What’s the difference between brand name and generic drugs?

During the Medicare webinar I presented yesterday for A.D. Banker & Company, we were talking about Medicare Part D and prescription drugs. When I explained the differences between brand name and generic drugs, nearly everyone was amazed that there were differences–they thought brand name and generic drugs had to be the same, but only with different names. Wrong.

One of my students suggested I write a blog post about the subject, so, thanks to her, here is some information you may not have known:

Brand name drugs are designed and manufactured by pharmaceutical companies that obtain patents for the drug. Once the company files for the patent, no other company can manufacture the drug for the term of the patent, which is 20 years from the date of filing. These drugs are issued two names: the brand name and a generic equivalent. For example, Tylenol® is the brand name drug and its generic equivalent is acetaminophen.

Generic drugs are similar, but not identical to brand name drugs. They’re required to have the same active ingredients and different inactive ingredients. Once the brand name drug’s patent expires, other companies are able to sell the generic equivalent. That’s why your RX migraine tablet is blue and round one month, and a different shade of blue and in an oblong shape the next month–your pharmacist used generic drugs from different manufacturers when filling your prescription.


Brand name and generic drugs must:

a) Have the same ingredients

b) Have the same dosage strength and form

c) Be administered in the same way

d) Deliver similar amounts of the drug to the bloodstream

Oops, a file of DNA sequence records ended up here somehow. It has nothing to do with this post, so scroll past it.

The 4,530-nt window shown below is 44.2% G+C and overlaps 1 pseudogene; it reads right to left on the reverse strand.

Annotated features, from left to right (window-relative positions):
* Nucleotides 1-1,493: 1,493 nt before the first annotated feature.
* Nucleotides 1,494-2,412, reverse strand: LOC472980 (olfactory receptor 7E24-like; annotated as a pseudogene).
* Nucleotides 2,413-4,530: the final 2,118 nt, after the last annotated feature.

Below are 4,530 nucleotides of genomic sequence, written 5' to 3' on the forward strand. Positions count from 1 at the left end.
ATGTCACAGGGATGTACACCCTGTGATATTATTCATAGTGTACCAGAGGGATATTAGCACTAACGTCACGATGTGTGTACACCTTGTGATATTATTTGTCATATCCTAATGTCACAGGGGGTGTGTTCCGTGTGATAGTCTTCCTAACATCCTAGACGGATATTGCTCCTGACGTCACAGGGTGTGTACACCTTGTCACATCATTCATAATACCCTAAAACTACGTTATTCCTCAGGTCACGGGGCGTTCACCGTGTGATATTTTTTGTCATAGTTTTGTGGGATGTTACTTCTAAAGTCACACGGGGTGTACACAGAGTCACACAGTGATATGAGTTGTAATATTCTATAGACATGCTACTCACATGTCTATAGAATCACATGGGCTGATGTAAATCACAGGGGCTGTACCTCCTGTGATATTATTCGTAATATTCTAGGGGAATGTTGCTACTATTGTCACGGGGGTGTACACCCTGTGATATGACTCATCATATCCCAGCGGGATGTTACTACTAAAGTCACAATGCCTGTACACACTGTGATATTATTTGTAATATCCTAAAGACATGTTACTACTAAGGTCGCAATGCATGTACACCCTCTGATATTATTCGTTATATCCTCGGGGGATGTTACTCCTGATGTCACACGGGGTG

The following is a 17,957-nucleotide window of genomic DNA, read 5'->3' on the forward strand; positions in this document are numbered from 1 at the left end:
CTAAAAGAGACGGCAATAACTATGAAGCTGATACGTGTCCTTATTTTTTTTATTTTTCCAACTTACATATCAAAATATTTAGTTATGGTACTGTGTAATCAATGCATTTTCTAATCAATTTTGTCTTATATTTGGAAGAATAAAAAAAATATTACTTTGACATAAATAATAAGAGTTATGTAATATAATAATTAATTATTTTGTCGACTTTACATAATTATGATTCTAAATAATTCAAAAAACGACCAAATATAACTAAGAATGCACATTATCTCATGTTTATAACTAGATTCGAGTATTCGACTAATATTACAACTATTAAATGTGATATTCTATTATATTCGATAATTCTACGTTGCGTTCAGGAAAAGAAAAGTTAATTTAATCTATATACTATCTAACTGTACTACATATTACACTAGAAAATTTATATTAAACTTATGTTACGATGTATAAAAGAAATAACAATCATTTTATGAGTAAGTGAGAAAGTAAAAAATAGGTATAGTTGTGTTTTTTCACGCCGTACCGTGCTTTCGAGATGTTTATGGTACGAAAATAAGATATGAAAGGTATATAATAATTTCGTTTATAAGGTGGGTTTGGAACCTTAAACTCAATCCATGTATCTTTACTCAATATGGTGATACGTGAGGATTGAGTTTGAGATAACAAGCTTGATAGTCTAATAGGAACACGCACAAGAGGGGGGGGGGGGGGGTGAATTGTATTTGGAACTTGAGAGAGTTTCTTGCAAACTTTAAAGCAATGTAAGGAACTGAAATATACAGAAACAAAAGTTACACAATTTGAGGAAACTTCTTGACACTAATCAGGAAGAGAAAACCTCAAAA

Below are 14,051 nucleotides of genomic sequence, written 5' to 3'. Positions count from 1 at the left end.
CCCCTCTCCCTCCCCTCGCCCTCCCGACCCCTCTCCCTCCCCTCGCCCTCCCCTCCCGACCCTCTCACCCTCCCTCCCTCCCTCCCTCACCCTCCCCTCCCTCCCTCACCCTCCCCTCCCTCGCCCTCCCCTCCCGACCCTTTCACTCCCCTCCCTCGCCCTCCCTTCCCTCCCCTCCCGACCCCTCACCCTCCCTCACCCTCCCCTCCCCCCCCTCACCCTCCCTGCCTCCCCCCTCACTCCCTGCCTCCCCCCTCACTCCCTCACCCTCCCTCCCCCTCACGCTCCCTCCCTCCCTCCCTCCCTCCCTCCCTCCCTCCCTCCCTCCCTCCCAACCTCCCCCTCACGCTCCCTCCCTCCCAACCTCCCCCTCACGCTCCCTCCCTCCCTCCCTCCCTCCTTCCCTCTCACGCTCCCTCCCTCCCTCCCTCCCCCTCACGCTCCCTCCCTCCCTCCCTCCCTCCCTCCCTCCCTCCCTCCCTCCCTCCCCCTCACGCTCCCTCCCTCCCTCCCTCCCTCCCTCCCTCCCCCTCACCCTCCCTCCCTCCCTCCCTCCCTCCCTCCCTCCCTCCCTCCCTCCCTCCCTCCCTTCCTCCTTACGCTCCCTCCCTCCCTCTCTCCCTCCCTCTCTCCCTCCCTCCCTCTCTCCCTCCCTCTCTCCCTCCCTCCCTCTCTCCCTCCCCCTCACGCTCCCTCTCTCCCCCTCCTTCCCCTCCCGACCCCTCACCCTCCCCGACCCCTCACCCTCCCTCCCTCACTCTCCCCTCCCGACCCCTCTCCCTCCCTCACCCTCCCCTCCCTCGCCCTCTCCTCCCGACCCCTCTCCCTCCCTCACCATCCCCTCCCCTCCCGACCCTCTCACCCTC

Brand name and generic drugs:

a) Must look different, as required by law

b) Must have different inactive ingredients

Generics may vary by manufacturer and usually cost less than their brand name equivalents because much the costs of R&D have been recouped by the original manufacturer during the 20-year term of the patent. Once multiple companies are legally permitted to sell the drug, the single company holding the patent now has competition, which causes the price to drop.

Sometimes the difference in inactive ingredients affects a patient, either because of their interaction with other drugs being taken or side effects. In this case, a doctor might prescribe the brand name drug, rather than its generic equivalent.

Click here to see what the FDA has to say about generic drugs. Obviously, I am not a doctor or pharmacist and you should direct your medical inquiries about the differences between brand name and generic drugs to the appropriate medical professional.

I hope you found this information interesting. Bet you didn’t know how easily so many things in our society affect the cost of insurance!


The Pitfalls of Artificial Intelligence

As if driving motor vehicles weren’t risky enough, the second fatality involving an autonomous vehicle has scientists going back to the drawing board to see where artificial intelligence failed.

The first reported fatality involving a driverless car killed a driver in Florida in 2015. This most recent fatality, which occurred in Arizona last month, involved a pedestrian and halted Uber’s use of autonomous vehicle testing on public roads in several cities.

For information about insurance legislation involving autonomous vehicles, visit the website of the National Conference of Insurance Legislatures. I wrote and teach a 3-hour insurance CE webinar for A.D. Banker and Company, Driving into the Future: Uber, Drones, and Driverless Cars if you’re interested in more information about how this technology affects the insurance industry.

Unmanned Aircraft Systems (aka Drones)

Drones are hot these days. You see them flying everywhere: at the beach, in parks, and sometimes over your back yard.